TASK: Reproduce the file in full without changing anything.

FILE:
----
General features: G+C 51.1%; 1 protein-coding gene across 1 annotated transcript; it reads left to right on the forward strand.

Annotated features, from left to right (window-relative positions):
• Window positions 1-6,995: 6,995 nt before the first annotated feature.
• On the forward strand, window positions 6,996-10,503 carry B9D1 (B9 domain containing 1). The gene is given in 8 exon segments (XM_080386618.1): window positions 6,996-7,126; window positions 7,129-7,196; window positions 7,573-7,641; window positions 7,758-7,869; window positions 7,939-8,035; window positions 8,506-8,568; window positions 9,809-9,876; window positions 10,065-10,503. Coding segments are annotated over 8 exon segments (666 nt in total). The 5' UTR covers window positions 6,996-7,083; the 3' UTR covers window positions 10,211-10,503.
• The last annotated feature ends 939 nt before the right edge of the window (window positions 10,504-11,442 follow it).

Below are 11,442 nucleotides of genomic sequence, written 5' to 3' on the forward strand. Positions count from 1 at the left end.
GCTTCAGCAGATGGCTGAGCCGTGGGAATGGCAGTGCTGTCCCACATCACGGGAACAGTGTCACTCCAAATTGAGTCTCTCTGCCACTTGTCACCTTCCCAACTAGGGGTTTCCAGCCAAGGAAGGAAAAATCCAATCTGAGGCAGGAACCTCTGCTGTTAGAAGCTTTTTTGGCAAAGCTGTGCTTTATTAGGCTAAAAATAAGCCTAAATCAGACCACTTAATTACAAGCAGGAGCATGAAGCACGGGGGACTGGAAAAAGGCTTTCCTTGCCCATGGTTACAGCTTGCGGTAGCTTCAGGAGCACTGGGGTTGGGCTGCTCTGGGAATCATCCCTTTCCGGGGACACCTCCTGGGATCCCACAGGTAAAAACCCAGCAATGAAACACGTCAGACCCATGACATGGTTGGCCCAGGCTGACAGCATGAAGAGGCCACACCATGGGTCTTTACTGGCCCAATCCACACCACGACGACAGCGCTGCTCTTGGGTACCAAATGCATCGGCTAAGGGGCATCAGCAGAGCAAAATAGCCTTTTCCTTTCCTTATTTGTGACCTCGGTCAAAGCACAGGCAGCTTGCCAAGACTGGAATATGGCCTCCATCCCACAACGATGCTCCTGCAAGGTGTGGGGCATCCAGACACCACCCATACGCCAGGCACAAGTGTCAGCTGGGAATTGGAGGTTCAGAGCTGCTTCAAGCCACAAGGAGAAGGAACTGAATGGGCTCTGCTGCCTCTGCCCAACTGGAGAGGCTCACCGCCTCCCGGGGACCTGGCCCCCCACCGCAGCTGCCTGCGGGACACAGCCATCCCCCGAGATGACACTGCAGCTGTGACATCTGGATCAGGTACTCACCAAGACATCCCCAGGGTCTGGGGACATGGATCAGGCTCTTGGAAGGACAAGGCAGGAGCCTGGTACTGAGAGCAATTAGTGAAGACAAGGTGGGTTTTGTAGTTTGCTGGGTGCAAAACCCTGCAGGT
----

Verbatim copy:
General features: G+C 51.1%; 1 protein-coding gene across 1 annotated transcript; it reads left to right on the forward strand.

Annotated features, from left to right (window-relative positions):
• Window positions 1-6,995: 6,995 nt before the first annotated feature.
• On the forward strand, window positions 6,996-10,503 carry B9D1 (B9 domain containing 1). The gene is given in 8 exon segments (XM_080386618.1): window positions 6,996-7,126; window positions 7,129-7,196; window positions 7,573-7,641; window positions 7,758-7,869; window positions 7,939-8,035; window positions 8,506-8,568; window positions 9,809-9,876; window positions 10,065-10,503. Coding segments are annotated over 8 exon segments (666 nt in total). The 5' UTR covers window positions 6,996-7,083; the 3' UTR covers window positions 10,211-10,503.
• The last annotated feature ends 939 nt before the right edge of the window (window positions 10,504-11,442 follow it).

Below are 11,442 nucleotides of genomic sequence, written 5' to 3' on the forward strand. Positions count from 1 at the left end.
GCTTCAGCAGATGGCTGAGCCGTGGGAATGGCAGTGCTGTCCCACATCACGGGAACAGTGTCACTCCAAATTGAGTCTCTCTGCCACTTGTCACCTTCCCAACTAGGGGTTTCCAGCCAAGGAAGGAAAAATCCAATCTGAGGCAGGAACCTCTGCTGTTAGAAGCTTTTTTGGCAAAGCTGTGCTTTATTAGGCTAAAAATAAGCCTAAATCAGACCACTTAATTACAAGCAGGAGCATGAAGCACGGGGGACTGGAAAAAGGCTTTCCTTGCCCATGGTTACAGCTTGCGGTAGCTTCAGGAGCACTGGGGTTGGGCTGCTCTGGGAATCATCCCTTTCCGGGGACACCTCCTGGGATCCCACAGGTAAAAACCCAGCAATGAAACACGTCAGACCCATGACATGGTTGGCCCAGGCTGACAGCATGAAGAGGCCACACCATGGGTCTTTACTGGCCCAATCCACACCACGACGACAGCGCTGCTCTTGGGTACCAAATGCATCGGCTAAGGGGCATCAGCAGAGCAAAATAGCCTTTTCCTTTCCTTATTTGTGACCTCGGTCAAAGCACAGGCAGCTTGCCAAGACTGGAATATGGCCTCCATCCCACAACGATGCTCCTGCAAGGTGTGGGGCATCCAGACACCACCCATACGCCAGGCACAAGTGTCAGCTGGGAATTGGAGGTTCAGAGCTGCTTCAAGCCACAAGGAGAAGGAACTGAATGGGCTCTGCTGCCTCTGCCCAACTGGAGAGGCTCACCGCCTCCCGGGGACCTGGCCCCCCACCGCAGCTGCCTGCGGGACACAGCCATCCCCCGAGATGACACTGCAGCTGTGACATCTGGATCAGGTACTCACCAAGACATCCCCAGGGTCTGGGGACATGGATCAGGCTCTTGGAAGGACAAGGCAGGAGCCTGGTACTGAGAGCAATTAGTGAAGACAAGGTGGGTTTTGTAGTTTGCTGGGTGCAAAACCCTGCAGGT